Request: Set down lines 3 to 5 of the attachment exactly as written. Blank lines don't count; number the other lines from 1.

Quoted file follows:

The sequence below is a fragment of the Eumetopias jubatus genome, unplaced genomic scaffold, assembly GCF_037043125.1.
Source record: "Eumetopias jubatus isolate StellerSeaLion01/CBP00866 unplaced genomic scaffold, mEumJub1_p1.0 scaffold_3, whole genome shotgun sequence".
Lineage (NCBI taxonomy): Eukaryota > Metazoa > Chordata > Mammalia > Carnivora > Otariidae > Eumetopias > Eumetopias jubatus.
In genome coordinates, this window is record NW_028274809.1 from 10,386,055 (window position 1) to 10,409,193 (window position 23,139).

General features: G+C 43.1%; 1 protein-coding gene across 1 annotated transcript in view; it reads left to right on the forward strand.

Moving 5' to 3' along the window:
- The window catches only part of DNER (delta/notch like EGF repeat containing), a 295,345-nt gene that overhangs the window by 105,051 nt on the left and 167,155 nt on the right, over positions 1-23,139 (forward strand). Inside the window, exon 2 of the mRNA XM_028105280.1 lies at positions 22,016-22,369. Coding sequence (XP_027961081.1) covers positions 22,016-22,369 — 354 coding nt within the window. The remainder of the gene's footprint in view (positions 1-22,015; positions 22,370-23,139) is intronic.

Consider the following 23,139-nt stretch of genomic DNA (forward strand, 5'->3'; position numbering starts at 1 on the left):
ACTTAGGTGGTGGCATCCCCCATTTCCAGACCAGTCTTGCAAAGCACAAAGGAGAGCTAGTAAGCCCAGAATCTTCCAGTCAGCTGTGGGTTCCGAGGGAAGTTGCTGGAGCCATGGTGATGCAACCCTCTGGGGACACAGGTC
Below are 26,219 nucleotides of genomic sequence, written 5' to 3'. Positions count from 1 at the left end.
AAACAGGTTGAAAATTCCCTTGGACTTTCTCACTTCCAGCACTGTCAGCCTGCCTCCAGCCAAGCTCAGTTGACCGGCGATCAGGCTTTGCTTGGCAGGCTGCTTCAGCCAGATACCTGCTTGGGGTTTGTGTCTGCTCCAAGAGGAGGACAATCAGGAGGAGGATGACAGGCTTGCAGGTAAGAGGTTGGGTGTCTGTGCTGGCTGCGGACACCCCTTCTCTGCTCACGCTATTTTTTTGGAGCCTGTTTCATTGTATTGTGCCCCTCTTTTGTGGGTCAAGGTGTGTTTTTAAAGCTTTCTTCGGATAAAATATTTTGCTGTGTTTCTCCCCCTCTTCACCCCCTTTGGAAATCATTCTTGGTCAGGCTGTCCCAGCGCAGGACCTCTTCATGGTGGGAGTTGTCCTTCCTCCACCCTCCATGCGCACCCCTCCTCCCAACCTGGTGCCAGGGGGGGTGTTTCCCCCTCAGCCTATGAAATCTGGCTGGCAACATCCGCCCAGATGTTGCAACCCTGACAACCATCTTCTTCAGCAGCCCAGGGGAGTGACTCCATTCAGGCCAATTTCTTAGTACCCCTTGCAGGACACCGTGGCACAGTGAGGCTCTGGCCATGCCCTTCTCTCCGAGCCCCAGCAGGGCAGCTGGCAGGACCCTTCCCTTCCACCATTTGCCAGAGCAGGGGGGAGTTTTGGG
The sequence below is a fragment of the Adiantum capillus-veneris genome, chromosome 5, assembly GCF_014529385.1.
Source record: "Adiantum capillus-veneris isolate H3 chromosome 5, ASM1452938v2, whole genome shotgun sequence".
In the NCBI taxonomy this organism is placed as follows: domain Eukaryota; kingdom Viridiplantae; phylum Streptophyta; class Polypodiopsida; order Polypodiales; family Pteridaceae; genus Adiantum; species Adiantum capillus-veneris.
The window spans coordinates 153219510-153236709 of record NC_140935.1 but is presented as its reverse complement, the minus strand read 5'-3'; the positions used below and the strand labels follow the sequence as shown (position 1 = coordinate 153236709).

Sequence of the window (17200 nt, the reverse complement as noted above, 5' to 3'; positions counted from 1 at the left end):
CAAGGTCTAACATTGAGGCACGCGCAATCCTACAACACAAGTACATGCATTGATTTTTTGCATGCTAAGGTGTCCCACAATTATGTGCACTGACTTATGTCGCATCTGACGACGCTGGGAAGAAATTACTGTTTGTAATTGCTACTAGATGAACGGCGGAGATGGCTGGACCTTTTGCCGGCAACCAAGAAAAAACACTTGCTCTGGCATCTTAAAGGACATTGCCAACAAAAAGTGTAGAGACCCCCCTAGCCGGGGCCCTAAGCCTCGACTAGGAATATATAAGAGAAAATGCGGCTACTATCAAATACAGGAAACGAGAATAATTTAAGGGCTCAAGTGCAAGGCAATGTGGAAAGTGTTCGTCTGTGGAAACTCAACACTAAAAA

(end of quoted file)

Lineage (NCBI taxonomy): Eukaryota > Metazoa > Chordata > Mammalia > Carnivora > Otariidae > Eumetopias > Eumetopias jubatus.
In genome coordinates, this window is record NW_028274809.1 from 10,386,055 (window position 1) to 10,409,193 (window position 23,139).

General features: G+C 43.1%; 1 protein-coding gene across 1 annotated transcript in view; it reads left to right on the forward strand.